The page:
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Dr. Andrew Rynne

Family Physician

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Is severe pain near the upper ribs indicative of costochondritis?

Answered by
Dr. Sanjay Kini

General & Family Physician

Practicing since :2009

Answered : 1355 Questions

Posted on Fri, 10 May 2019 in Abdominal Pain
Question: I'm having severe pain on my front left side. 4 inches down and 4 inches to my left is the middle of the pain. it hurts to touch that area it hurts to leanto the left front.3 days ago I had a pain that made it feel like my ribs were wearing a corsette
Answered by Dr. Sanjay Kini 52 minutes later
Brief Answer:

It may be costochondritis

Detailed Answer:


Was there any trauma to the area? You may need to meet an orthopedician and get an X-ray done to see if there is any injury to the ribs.

If not, it can be costochondritis. Still, you need to meet an orthopedician and get treated.

Costochondritis is an inflammation of the junctions where the upper ribs join with the cartilage that holds them to the breastbone, or sternum.

The condition causes localized chest pain that you can reproduce by pushing on the cartilage in the front of your ribcage.

Costochondritis is a relatively harmless condition and usually goes away without treatment. The cause is usually unknown but may happen from increased activity involving the arms.

Costochondritis usually has no clear cause. Occasionally, however, costochondritis may be caused by:

1. Injury. A blow to the chest is one example.

2. Physical strain. Heavy lifting, strenuous exercise and severe coughing have been linked to costochondritis.

3. Arthritis. Costochondritis might be linked to specific problems, such as osteoarthritis, rheumatoid arthritis or ankylosing spondylitis.

4. Joint infection. Viruses, bacteria and fungi — such as tuberculosis, syphilis and aspergillosis — can infect the rib joint.

Consult an orthopedician.

Your doctor might recommend:

1. Nonsteroidal anti-inflammatory drugs. Although certain medications, such as ibuprofen (Motrin IB) or naproxen sodium (Aleve) are available over the counter, your doctor might prescribe stronger varieties of these nonsteroidal anti-inflammatory medications.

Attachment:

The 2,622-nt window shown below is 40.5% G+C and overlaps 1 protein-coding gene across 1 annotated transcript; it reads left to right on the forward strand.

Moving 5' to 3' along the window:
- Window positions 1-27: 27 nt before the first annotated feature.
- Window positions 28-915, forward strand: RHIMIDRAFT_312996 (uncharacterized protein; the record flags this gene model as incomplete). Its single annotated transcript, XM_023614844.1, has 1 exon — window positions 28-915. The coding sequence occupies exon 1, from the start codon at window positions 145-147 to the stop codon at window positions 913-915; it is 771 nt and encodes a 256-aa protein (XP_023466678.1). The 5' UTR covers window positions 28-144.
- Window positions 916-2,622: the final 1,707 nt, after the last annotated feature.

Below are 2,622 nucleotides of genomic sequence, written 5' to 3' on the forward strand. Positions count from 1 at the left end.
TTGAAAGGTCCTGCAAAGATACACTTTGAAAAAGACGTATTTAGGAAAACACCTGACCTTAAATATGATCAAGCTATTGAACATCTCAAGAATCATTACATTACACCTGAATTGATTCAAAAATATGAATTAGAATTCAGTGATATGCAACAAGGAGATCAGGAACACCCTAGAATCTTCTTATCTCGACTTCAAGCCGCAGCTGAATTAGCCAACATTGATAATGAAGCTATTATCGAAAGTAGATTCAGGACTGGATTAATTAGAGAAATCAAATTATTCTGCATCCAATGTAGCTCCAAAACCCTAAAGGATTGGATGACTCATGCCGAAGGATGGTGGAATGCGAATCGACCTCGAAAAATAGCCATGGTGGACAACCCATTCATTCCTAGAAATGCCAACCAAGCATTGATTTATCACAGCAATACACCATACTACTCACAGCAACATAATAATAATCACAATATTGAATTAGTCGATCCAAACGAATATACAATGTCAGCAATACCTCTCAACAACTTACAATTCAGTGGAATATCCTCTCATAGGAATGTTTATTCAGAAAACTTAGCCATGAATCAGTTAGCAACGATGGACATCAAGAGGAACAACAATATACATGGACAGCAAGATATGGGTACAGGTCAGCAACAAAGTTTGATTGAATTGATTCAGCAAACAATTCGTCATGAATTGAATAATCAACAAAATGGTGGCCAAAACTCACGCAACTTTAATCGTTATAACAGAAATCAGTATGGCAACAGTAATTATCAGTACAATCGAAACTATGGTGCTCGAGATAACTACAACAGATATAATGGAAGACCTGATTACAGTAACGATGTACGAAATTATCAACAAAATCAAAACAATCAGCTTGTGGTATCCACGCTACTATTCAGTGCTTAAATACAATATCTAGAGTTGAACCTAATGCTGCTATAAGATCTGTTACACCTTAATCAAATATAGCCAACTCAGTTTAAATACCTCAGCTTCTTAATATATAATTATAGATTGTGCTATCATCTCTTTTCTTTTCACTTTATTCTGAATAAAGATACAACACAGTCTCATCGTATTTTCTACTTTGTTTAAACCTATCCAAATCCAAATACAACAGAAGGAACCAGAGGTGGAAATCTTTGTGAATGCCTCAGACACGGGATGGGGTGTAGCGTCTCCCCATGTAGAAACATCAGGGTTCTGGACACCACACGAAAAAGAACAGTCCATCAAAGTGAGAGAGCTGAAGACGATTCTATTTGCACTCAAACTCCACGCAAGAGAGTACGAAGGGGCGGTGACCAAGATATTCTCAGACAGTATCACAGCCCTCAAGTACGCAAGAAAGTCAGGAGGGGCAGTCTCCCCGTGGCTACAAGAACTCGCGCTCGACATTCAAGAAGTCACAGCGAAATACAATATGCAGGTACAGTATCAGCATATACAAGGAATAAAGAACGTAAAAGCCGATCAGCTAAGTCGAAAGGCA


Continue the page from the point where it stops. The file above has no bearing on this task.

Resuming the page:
2. Narcotics. If your pain is severe, your doctor might prescribe medications containing codeine, such as hydrocodone/acetaminophen (Vicodin, Norco) or oxycodone/acetaminophen (Tylox, Roxicet, Percocet). Narcotics can be habit-forming.

3. Antidepressants. Tricyclic antidepressants, such as amitriptyline, are often used to control chronic pain — especially if it's keeping you awake at night.

Physical therapy treatments might include:

1. Stretching exercises. Gentle stretching exercises for the chest muscles may be helpful.

2. Nerve stimulation. In a procedure called transcutaneous electrical nerve stimulation (TENS), a device sends a weak electrical current via adhesive patches on the skin near the area of pain. The current might interrupt or mask pain signals, preventing them from reaching your brain.

It can be frustrating to know that there's little your doctor can do to treat your costochondritis. But self-care measures might make you feel more comfortable. They include:

1. Over-the-counter nonsteroidal anti-inflammatory drugs pain relievers. Ask your doctor about using ibuprofen (Advil, Motrin IB, others) or naproxen sodium (Aleve, others).

2. Heat or ice. Try placing hot compresses or a heating pad on the painful area several times a day. Keep the heat on a low setting. Ice also might be helpful.
Rest. Avoid activities that make your pain worse.

Hope I have answered your query.

Take care

Dr Sanjay Kini, General & Family Physician
Above answer was peer-reviewed by : Dr. Prasad

The User accepted the expert's answer

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